You need to stay humble in your financial life. But increasingly this virtue is getting tested at every nook and corner. Credit is now available on tap all year round: walk in to a retail outlet and walk out with a home theatre purchased on EMIs. Or simply cart it online on EMIs. What was unaffordable earlier is now within reach, thanks to easy credit, but remember it’s a vicious cycle. Future EMIs reduce your disposable income, putting pressure on your cash flows and pushing you further towards debt and a lifestyle funded by EMIs. “In the shadow of the festival, a lot of mistakes happen as people fall into the peer pressure and go overboard. This is a classic mistake. One needs to know that ultimately what’s affordable is what’s enjoyed over a period of time. It’s important to stay grounded," said Kalpesh Ashar, founder, Full Circle Financial Planners and Advisors.

So don’t try to outprice the gifts you get this Diwali or throw lavish parties if that means you have to max out on your credit card. Stay grounded and follow this mantra all year round.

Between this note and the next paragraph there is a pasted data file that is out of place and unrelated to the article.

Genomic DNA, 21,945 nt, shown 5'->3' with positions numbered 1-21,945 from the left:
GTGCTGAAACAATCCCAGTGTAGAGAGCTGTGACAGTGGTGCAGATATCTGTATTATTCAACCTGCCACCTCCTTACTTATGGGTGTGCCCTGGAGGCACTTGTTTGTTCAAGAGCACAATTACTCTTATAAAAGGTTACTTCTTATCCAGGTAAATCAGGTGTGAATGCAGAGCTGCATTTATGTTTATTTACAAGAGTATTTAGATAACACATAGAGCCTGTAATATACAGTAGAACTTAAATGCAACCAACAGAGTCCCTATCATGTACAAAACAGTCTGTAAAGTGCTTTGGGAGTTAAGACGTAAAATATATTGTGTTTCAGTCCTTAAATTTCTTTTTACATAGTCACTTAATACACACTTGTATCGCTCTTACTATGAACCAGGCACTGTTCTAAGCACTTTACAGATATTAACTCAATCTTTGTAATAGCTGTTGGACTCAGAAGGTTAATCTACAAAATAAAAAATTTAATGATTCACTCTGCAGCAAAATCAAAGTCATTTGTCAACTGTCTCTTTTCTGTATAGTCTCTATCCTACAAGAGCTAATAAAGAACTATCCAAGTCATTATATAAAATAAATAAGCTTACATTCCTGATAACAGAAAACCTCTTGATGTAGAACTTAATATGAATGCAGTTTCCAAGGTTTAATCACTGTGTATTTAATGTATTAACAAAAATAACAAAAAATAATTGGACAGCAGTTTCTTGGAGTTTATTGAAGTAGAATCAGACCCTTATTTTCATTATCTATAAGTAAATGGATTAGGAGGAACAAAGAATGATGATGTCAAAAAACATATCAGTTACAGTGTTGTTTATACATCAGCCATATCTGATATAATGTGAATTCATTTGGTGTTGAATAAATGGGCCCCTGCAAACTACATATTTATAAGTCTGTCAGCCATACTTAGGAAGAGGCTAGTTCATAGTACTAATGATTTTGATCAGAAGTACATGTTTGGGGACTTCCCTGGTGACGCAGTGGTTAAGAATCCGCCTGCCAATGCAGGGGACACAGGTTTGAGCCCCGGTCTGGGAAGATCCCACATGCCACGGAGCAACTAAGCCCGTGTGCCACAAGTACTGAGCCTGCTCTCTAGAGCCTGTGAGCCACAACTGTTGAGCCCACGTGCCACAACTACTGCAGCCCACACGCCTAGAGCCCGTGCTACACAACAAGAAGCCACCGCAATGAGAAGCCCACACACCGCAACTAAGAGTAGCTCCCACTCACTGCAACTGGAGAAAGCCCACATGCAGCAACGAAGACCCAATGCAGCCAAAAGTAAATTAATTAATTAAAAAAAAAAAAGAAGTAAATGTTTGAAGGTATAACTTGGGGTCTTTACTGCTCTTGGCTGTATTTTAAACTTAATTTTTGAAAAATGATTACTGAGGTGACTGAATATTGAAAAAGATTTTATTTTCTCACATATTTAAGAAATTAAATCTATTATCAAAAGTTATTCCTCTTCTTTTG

Of course following the herd is a source of great comfort: you are not in it alone, and neither are you being left out. But every household operates on different dynamics and that extends to their money lives as well. Copying, therefore, doesn’t work and it’s important to check yourself from aping spending and investing habits of your friends, colleagues and relatives. “Don’t buy because the sale is on and everyone is shopping or don’t buy gold because traditions demand you to. You need to review your needs, your cash flows and your investments to make these decisions. Such decisions can’t be borne out of a herd mindset, but for that you need to remove the clutter from your head and stay grounded," said Ashar.

In fact, as per Sekhar, Diwali is good time to do something different. “Take action. If you have made mistakes, then work towards correcting it. Review your investments if you have never done that before, or take stock of your cash flows or understand your asset allocation or pay up your loans. Basically take small yet meaningful steps for a healthier financial future," he said. 

We couldn’t agree more. As you prepare to welcome the goddess of wealth into your home this Diwali, make some money changes to your life to ensure your wealth and prosperity.